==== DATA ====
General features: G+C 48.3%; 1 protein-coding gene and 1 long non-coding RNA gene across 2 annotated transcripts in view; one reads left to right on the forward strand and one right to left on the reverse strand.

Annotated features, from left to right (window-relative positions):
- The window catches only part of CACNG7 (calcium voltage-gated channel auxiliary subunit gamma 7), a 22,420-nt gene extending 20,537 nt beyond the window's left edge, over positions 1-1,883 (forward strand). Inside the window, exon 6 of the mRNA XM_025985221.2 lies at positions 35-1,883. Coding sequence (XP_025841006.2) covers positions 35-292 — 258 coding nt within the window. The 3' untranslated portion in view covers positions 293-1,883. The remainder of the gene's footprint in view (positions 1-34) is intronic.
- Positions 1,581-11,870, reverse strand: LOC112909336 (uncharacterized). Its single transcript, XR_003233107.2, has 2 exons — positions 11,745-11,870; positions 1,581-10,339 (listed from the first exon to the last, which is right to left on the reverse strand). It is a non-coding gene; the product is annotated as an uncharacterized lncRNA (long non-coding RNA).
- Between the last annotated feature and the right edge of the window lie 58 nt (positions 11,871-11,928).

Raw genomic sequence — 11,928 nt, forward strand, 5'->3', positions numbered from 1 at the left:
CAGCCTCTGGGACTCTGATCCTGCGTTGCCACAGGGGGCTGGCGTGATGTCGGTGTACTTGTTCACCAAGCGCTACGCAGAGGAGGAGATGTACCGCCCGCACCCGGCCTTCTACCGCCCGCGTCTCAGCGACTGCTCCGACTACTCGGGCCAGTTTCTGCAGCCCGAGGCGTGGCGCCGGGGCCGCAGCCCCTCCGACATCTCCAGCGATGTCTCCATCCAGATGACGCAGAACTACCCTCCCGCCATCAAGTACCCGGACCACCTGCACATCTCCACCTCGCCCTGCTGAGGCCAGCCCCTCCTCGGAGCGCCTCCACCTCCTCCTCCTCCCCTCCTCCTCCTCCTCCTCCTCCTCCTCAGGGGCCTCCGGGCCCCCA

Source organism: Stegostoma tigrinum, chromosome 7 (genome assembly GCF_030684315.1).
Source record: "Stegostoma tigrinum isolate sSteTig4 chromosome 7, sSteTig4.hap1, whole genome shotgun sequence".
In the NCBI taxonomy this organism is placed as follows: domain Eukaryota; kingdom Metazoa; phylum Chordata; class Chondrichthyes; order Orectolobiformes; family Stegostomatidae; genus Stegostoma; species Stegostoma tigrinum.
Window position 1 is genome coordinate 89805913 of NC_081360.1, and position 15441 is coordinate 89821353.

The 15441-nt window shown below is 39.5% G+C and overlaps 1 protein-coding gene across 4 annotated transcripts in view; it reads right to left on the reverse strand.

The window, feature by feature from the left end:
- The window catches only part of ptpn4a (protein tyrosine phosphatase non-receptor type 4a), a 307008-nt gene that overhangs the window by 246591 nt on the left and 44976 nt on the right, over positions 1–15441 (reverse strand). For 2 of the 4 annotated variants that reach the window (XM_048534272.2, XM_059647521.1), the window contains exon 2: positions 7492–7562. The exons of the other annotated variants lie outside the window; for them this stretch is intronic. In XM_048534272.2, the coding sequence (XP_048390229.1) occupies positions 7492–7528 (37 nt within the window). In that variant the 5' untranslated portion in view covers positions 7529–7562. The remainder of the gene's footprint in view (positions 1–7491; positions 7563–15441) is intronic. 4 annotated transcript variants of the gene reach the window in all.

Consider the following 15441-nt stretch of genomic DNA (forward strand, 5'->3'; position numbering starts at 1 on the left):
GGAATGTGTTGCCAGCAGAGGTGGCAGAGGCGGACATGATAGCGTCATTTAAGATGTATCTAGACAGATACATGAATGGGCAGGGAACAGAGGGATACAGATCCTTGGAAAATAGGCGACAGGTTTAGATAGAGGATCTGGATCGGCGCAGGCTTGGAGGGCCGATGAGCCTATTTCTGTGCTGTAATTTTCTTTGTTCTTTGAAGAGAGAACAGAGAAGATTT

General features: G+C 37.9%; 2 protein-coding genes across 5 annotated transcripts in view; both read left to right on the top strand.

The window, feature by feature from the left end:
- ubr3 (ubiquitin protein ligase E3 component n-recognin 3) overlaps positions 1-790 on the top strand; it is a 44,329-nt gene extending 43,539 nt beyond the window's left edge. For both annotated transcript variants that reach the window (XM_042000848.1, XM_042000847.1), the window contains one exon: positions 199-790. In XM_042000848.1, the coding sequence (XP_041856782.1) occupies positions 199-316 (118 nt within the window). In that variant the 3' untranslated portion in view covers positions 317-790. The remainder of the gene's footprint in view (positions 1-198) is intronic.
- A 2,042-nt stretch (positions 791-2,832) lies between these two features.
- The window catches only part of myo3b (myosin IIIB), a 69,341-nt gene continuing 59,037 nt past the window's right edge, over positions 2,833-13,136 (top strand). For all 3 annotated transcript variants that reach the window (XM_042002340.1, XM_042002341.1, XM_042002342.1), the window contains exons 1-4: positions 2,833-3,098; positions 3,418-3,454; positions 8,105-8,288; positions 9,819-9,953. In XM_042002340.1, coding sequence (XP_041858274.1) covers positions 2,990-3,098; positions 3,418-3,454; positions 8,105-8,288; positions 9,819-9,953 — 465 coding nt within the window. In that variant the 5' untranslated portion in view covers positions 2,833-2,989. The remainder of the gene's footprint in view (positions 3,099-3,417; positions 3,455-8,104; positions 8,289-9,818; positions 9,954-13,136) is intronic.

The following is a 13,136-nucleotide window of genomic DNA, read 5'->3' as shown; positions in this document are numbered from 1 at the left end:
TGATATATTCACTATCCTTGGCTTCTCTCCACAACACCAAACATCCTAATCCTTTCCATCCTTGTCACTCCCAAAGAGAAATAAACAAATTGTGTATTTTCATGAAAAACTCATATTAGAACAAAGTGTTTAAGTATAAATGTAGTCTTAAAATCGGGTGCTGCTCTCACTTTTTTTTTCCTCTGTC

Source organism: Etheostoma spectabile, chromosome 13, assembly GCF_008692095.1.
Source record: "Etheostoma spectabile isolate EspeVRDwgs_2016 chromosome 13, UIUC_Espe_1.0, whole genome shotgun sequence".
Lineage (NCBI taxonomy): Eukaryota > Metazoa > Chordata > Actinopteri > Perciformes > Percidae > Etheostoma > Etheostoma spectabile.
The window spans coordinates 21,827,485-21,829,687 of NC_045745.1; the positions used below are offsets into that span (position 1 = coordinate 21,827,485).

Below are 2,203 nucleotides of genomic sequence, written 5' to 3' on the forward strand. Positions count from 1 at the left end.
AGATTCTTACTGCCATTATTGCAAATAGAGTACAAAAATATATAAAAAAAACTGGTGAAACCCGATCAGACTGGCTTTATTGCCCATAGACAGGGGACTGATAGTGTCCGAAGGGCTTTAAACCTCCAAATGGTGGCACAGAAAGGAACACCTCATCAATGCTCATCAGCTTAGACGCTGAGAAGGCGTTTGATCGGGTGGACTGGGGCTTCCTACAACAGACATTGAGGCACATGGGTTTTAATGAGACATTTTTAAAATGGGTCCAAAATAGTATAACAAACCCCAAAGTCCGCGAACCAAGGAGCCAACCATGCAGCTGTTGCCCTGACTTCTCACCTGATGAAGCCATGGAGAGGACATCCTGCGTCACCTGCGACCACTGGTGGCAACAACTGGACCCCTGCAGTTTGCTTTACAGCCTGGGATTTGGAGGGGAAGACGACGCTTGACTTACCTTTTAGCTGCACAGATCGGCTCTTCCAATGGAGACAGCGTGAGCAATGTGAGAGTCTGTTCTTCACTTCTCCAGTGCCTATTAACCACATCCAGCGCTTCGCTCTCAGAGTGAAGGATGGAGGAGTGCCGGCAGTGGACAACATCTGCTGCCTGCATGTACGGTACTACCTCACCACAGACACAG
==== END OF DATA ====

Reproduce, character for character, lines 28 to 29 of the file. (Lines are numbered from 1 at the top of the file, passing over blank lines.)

Below are 2,203 nucleotides of genomic sequence, written 5' to 3' on the forward strand. Positions count from 1 at the left end.
AGATTCTTACTGCCATTATTGCAAATAGAGTACAAAAATATATAAAAAAAACTGGTGAAACCCGATCAGACTGGCTTTATTGCCCATAGACAGGGGACTGATAGTGTCCGAAGGGCTTTAAACCTCCAAATGGTGGCACAGAAAGGAACACCTCATCAATGCTCATCAGCTTAGACGCTGAGAAGGCGTTTGATCGGGTGGACTGGGGCTTCCTACAACAGACATTGAGGCACATGGGTTTTAATGAGACATTTTTAAAATGGGTCCAAAATAGTATAACAAACCCCAAAGTCCGCGAACCAAGGAGCCAACCATGCAGCTGTTGCCCTGACTTCTCACCTGATGAAGCCATGGAGAGGACATCCTGCGTCACCTGCGACCACTGGTGGCAACAACTGGACCCCTGCAGTTTGCTTTACAGCCTGGGATTTGGAGGGGAAGACGACGCTTGACTTACCTTTTAGCTGCACAGATCGGCTCTTCCAATGGAGACAGCGTGAGCAATGTGAGAGTCTGTTCTTCACTTCTCCAGTGCCTATTAACCACATCCAGCGCTTCGCTCTCAGAGTGAAGGATGGAGGAGTGCCGGCAGTGGACAACATCTGCTGCCTGCATGTACGGTACTACCTCACCACAGACACAG